Cello Sonatas Nos. 1 and 2 (Beethoven)

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Cello Sonatas No. 1 and No. 2 (Opus 5) were written by Ludwig van Beethoven in 1796, while he was in Berlin. While there, Beethoven met the King of Prussia Friedrich Wilhelm II, an ardent music-lover and keen cellist. Although the sonatas are dedicated to Friedrich Wilhelm II, Ferdinand Ries tells us that Beethoven "played several times at the court, where he also played the two cello sonatas, opus 5, composed for Duport (the King's first cellist) and himself". Although Jean-Pierre Duport was one of the King's teachers, it is now thought to have been his brother Jean-Louis Duport who had the honor of premiering these sonatas.

In the early 19th century, sonatas for piano and instrument were usually advertised as piano sonatas with instrumental accompaniment. Beethoven's first violin sonatas, for instance, were published as "sonatas for piano with accompaniment by the violin."[1] The cello sonata was especially so plagued, as it grew out of sonatas for continuo; as late as the beginning of the 19th century it was still common for the cello in cello sonatas to double the left hand of the piano part, with the piano right hand playing obbligato figurations and melodies. Beethoven, indeed, is credited with composing the first cello sonatas with a written-out piano part.[1]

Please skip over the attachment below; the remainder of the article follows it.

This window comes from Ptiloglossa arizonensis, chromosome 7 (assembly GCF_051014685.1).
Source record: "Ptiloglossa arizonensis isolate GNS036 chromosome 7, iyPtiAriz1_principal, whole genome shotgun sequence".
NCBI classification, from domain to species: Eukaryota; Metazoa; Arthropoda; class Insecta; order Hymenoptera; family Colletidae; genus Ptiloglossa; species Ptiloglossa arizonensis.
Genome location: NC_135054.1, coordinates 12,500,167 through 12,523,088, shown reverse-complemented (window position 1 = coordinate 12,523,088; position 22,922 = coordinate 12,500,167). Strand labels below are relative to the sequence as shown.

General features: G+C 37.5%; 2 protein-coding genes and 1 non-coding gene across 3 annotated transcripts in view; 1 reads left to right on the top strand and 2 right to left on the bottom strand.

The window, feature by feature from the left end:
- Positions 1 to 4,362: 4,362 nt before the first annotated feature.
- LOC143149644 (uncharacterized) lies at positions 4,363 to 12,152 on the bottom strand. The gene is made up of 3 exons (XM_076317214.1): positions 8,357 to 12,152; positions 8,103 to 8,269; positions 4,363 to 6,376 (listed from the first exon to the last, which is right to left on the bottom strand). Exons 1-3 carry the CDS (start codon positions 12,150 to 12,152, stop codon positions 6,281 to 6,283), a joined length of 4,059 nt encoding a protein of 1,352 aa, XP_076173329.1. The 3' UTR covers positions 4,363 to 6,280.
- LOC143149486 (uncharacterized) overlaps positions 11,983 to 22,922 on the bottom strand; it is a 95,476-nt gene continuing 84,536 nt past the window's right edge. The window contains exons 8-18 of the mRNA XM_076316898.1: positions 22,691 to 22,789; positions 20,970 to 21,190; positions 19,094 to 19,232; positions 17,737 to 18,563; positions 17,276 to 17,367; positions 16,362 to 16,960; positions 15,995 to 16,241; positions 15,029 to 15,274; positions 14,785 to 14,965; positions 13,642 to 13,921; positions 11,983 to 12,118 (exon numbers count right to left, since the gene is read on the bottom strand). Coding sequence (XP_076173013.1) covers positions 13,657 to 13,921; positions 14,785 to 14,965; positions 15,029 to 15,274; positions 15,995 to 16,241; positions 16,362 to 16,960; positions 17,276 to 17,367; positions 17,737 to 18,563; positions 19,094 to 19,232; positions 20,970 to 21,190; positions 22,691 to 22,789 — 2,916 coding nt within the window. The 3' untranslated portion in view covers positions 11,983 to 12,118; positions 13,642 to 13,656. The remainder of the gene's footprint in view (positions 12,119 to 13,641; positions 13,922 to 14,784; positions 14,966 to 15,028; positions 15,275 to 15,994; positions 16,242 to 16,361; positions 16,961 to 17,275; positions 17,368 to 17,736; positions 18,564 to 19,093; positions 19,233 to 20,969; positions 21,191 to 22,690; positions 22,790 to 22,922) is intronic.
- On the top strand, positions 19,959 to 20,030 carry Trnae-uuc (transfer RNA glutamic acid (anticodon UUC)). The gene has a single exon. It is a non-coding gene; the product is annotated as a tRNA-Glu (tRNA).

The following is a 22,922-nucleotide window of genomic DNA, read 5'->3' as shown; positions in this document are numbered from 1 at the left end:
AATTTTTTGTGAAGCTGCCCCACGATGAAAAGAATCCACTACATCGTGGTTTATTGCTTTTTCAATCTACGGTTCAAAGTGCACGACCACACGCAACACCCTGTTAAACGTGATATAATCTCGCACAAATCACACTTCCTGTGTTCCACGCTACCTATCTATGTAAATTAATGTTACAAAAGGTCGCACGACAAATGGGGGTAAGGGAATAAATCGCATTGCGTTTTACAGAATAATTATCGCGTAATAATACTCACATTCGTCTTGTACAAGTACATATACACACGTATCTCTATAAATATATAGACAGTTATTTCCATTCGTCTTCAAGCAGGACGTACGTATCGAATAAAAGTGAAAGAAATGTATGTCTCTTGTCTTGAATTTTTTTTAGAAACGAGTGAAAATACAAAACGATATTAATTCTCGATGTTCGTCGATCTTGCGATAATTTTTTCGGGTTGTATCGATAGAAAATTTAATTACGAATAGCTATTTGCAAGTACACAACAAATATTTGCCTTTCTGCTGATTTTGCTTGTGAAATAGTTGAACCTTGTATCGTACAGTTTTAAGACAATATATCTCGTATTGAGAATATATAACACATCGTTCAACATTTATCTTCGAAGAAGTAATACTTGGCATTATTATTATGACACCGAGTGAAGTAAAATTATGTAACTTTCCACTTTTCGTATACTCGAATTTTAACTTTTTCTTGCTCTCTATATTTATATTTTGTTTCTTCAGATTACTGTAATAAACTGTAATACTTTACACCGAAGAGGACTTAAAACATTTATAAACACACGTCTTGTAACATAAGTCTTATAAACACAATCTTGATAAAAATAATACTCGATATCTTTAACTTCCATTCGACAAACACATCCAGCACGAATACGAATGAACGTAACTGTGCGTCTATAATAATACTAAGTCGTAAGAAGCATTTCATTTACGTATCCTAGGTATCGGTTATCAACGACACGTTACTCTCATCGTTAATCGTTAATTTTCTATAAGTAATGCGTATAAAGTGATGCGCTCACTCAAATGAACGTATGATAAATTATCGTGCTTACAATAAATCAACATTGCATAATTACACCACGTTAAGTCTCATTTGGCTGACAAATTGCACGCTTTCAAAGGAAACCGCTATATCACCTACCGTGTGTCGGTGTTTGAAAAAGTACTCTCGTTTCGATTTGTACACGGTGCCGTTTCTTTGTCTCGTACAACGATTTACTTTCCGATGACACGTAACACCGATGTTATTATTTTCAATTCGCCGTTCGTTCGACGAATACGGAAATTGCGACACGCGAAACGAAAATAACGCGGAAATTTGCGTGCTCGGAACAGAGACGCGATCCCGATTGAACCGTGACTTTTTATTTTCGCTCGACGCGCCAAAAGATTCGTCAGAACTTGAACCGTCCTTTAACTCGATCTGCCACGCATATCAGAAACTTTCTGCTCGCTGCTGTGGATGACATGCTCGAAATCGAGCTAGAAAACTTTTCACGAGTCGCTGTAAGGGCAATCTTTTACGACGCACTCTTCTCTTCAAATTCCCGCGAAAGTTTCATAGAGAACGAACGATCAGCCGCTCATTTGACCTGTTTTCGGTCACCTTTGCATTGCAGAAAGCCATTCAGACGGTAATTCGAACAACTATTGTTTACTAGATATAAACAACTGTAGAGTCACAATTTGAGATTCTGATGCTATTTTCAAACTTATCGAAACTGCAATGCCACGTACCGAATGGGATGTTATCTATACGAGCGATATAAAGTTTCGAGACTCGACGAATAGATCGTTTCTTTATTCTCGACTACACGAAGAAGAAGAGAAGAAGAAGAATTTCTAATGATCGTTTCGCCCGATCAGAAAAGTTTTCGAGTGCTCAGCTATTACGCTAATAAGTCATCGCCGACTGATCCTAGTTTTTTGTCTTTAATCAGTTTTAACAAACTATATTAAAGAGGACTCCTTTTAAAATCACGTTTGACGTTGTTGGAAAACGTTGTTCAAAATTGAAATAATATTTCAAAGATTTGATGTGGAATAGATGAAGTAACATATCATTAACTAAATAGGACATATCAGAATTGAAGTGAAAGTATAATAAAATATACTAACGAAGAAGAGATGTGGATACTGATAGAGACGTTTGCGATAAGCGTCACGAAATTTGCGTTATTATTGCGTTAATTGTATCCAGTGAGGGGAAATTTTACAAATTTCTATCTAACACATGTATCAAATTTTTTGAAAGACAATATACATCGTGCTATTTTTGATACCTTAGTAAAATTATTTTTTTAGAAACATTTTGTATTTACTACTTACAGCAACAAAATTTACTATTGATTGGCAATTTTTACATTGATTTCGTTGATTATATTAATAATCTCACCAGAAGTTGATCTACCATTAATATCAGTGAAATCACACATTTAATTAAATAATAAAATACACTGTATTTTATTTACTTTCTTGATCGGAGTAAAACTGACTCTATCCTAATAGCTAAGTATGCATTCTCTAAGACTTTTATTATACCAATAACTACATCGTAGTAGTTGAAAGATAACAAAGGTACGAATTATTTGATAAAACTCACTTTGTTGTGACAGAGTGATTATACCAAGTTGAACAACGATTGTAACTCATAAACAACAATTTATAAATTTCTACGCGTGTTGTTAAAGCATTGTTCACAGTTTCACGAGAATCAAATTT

Both of these sonatas are in two movements, with an extended Adagio introduction preceding the opening Allegro of both of them. The movements are entitled as follows:

Performed by John Michel

Performed by John Michel

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Sonata No. 1 in F Major, Op. 5 No. 1[edit]

  1. Adagio sostenuto - Allegro
  2. Rondo. Allegro vivace

Sonata No. 2 in G minor, Op. 5 No. 2[edit]

  1. Adagio sostenuto e espressivo - Allegro molto più tosto presto (ends in major).
  2. Rondo. Allegro (in G major)

Performance of this piece takes approximately 25 minutes.

References[edit]

  1. ^ a b Arnold, Denis and Nigel Fortune, ed. The Beethoven Companion, ISBN 0-571-10318-9, p. 213

See also[edit]

External links[edit]